• The Meaning of Life and Death

    3655 Words  | 8 Pages

    Luper, Steven. "Death." The Stanford Encyclopedia of Philosophy. Ed. Edward N. Zalta. 2002. <http://plato.stanford.edu/archives/win2002/entries/death/>. O'Keefe, Tim. “Epicurus.” The Internet Encyclopedia of Philosophy. 2001. <http://www.utm.edu/research/iep/e/epicur.htm>. Vincent Cook. Principle Doctrines: Epicurus. <http://www.epicurus.net/principal.html>.

  • Epicureanism

    1423 Words  | 3 Pages

    ideals of a man named Epicurus. Epicureanism is defined by Epicurus as the pleasure for the end of all morality and that real pleasure is attained through a life of prudence, honor, and justice. Epicurus introduced this philosophy around 322 B.C, and two schools established in Athens. Epicurus taught the ethics of his philosophy in his school, that a person should live by “the art of making life happy”, and that “prudence is the noblest part of philosophy”(newadvent.org). Epicurus ideals for life intrigued

  • Julius Caesar

    553 Words  | 2 Pages

    Caesar described him best. He said (act1, scene 2, line 195), “Yond Cassius has a lean and hungry look; He thinks too much. Such men are dangerous”. Cassius is very superstitious. This is shown when he says (act 5, scene 1, line 75) “ you know I held Epicurus strong, and his opinion. Now I change my mind, and partly credit things that do presage…”. He believes in omen and signs that foretell events to come. Cassius is conceded. This is shown when he says to Brutus (act1, scene 2, line 116), “ And this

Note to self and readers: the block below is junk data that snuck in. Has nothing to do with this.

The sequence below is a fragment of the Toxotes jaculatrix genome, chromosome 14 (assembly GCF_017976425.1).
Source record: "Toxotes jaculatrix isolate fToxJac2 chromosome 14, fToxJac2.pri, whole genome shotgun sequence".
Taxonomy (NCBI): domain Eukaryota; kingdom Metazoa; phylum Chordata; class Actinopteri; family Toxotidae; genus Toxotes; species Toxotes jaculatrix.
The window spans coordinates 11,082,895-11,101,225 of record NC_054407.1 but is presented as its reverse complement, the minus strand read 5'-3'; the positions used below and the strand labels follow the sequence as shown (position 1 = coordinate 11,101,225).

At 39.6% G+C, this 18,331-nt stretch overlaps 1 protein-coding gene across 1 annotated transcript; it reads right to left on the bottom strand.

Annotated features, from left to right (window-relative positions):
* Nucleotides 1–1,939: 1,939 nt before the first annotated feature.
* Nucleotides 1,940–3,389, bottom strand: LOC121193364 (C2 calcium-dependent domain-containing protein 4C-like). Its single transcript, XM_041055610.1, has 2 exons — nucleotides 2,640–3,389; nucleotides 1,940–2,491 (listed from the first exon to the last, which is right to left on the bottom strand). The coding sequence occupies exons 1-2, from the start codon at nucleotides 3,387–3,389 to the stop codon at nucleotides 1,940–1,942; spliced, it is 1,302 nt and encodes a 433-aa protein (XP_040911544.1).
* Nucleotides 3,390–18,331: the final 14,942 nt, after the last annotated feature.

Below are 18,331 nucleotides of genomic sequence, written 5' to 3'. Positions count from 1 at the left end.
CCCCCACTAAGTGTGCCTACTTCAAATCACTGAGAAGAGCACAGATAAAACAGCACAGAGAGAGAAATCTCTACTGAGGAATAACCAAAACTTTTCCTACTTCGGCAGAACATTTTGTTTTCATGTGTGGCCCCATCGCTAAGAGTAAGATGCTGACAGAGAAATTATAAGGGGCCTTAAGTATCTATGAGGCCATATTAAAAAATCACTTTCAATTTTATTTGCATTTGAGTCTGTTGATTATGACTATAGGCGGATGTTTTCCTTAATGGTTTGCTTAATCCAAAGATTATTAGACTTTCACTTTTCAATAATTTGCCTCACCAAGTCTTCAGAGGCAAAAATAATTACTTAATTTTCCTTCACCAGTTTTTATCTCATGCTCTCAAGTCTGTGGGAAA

• Epicurean Ethics

    2326 Words  | 5 Pages

    information on Epicurus be given. Epicurus was both a hedonist as well as an egoist, and was very concerned with how people get happiness. He was a psychological hedonist because he argued that we aim only at pleasure for its own sake. He was an ethical hedonist because he believed that only pleasure has true value. Similarly, he was called both a psychological and ethical egoist because he claimed that what we are aiming for and what is valuable to each of us is our own pleasure. (Epicurus (1994) text

  • The Implausibility of Ataraxia

    1876 Words  | 4 Pages